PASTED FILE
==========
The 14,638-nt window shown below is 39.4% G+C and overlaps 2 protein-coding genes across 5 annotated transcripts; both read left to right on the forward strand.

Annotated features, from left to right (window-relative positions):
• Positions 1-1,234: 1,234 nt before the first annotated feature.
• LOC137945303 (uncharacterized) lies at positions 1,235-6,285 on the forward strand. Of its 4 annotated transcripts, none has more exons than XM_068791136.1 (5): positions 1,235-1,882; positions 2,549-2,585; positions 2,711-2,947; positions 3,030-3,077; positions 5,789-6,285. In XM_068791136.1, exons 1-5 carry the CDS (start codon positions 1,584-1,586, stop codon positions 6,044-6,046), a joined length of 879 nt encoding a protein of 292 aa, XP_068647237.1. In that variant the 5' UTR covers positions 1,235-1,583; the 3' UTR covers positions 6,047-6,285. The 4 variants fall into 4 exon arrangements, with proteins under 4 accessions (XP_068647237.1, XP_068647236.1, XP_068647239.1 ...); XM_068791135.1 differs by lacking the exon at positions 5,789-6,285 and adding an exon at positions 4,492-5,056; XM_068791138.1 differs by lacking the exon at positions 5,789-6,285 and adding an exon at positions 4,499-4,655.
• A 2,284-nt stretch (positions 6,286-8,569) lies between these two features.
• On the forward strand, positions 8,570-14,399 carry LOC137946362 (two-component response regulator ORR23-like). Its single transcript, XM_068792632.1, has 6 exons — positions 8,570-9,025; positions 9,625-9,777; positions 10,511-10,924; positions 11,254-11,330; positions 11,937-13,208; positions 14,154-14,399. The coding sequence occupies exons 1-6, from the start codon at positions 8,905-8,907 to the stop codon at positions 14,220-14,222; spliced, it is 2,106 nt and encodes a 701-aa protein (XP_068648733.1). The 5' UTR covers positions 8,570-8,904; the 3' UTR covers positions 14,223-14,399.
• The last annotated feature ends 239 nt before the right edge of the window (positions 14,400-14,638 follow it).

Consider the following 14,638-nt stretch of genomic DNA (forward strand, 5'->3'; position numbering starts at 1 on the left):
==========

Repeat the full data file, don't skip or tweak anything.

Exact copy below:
The 14,638-nt window shown below is 39.4% G+C and overlaps 2 protein-coding genes across 5 annotated transcripts; both read left to right on the forward strand.

Annotated features, from left to right (window-relative positions):
• Positions 1-1,234: 1,234 nt before the first annotated feature.
• LOC137945303 (uncharacterized) lies at positions 1,235-6,285 on the forward strand. Of its 4 annotated transcripts, none has more exons than XM_068791136.1 (5): positions 1,235-1,882; positions 2,549-2,585; positions 2,711-2,947; positions 3,030-3,077; positions 5,789-6,285. In XM_068791136.1, exons 1-5 carry the CDS (start codon positions 1,584-1,586, stop codon positions 6,044-6,046), a joined length of 879 nt encoding a protein of 292 aa, XP_068647237.1. In that variant the 5' UTR covers positions 1,235-1,583; the 3' UTR covers positions 6,047-6,285. The 4 variants fall into 4 exon arrangements, with proteins under 4 accessions (XP_068647237.1, XP_068647236.1, XP_068647239.1 ...); XM_068791135.1 differs by lacking the exon at positions 5,789-6,285 and adding an exon at positions 4,492-5,056; XM_068791138.1 differs by lacking the exon at positions 5,789-6,285 and adding an exon at positions 4,499-4,655.
• A 2,284-nt stretch (positions 6,286-8,569) lies between these two features.
• On the forward strand, positions 8,570-14,399 carry LOC137946362 (two-component response regulator ORR23-like). Its single transcript, XM_068792632.1, has 6 exons — positions 8,570-9,025; positions 9,625-9,777; positions 10,511-10,924; positions 11,254-11,330; positions 11,937-13,208; positions 14,154-14,399. The coding sequence occupies exons 1-6, from the start codon at positions 8,905-8,907 to the stop codon at positions 14,220-14,222; spliced, it is 2,106 nt and encodes a 701-aa protein (XP_068648733.1). The 5' UTR covers positions 8,570-8,904; the 3' UTR covers positions 14,223-14,399.
• The last annotated feature ends 239 nt before the right edge of the window (positions 14,400-14,638 follow it).

Consider the following 14,638-nt stretch of genomic DNA (forward strand, 5'->3'; position numbering starts at 1 on the left):